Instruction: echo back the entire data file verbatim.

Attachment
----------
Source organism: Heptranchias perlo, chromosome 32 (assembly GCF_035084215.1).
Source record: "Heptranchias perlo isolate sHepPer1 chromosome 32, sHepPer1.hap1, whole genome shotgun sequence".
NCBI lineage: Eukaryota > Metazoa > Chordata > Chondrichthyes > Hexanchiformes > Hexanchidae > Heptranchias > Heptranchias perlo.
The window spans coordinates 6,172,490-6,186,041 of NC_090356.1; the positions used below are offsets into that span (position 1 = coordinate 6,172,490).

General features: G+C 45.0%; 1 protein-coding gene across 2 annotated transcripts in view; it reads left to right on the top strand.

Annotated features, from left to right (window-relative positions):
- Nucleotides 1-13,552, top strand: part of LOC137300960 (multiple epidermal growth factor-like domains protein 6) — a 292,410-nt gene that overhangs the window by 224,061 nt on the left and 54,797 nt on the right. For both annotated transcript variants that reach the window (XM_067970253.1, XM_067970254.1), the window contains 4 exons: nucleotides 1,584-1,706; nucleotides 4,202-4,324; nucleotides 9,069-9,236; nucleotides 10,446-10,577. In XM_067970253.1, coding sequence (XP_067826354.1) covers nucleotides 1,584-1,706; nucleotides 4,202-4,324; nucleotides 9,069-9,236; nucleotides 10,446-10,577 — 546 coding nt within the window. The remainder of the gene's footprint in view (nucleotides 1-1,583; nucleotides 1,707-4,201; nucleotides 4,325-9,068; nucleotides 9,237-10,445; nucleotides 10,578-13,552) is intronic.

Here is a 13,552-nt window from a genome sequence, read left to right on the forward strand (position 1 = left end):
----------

Source organism: Heptranchias perlo, chromosome 32 (assembly GCF_035084215.1).
Source record: "Heptranchias perlo isolate sHepPer1 chromosome 32, sHepPer1.hap1, whole genome shotgun sequence".
NCBI lineage: Eukaryota > Metazoa > Chordata > Chondrichthyes > Hexanchiformes > Hexanchidae > Heptranchias > Heptranchias perlo.
The window spans coordinates 6,172,490-6,186,041 of NC_090356.1; the positions used below are offsets into that span (position 1 = coordinate 6,172,490).

General features: G+C 45.0%; 1 protein-coding gene across 2 annotated transcripts in view; it reads left to right on the top strand.

Annotated features, from left to right (window-relative positions):
- Nucleotides 1-13,552, top strand: part of LOC137300960 (multiple epidermal growth factor-like domains protein 6) — a 292,410-nt gene that overhangs the window by 224,061 nt on the left and 54,797 nt on the right. For both annotated transcript variants that reach the window (XM_067970253.1, XM_067970254.1), the window contains 4 exons: nucleotides 1,584-1,706; nucleotides 4,202-4,324; nucleotides 9,069-9,236; nucleotides 10,446-10,577. In XM_067970253.1, coding sequence (XP_067826354.1) covers nucleotides 1,584-1,706; nucleotides 4,202-4,324; nucleotides 9,069-9,236; nucleotides 10,446-10,577 — 546 coding nt within the window. The remainder of the gene's footprint in view (nucleotides 1-1,583; nucleotides 1,707-4,201; nucleotides 4,325-9,068; nucleotides 9,237-10,445; nucleotides 10,578-13,552) is intronic.

Here is a 13,552-nt window from a genome sequence, read left to right on the forward strand (position 1 = left end):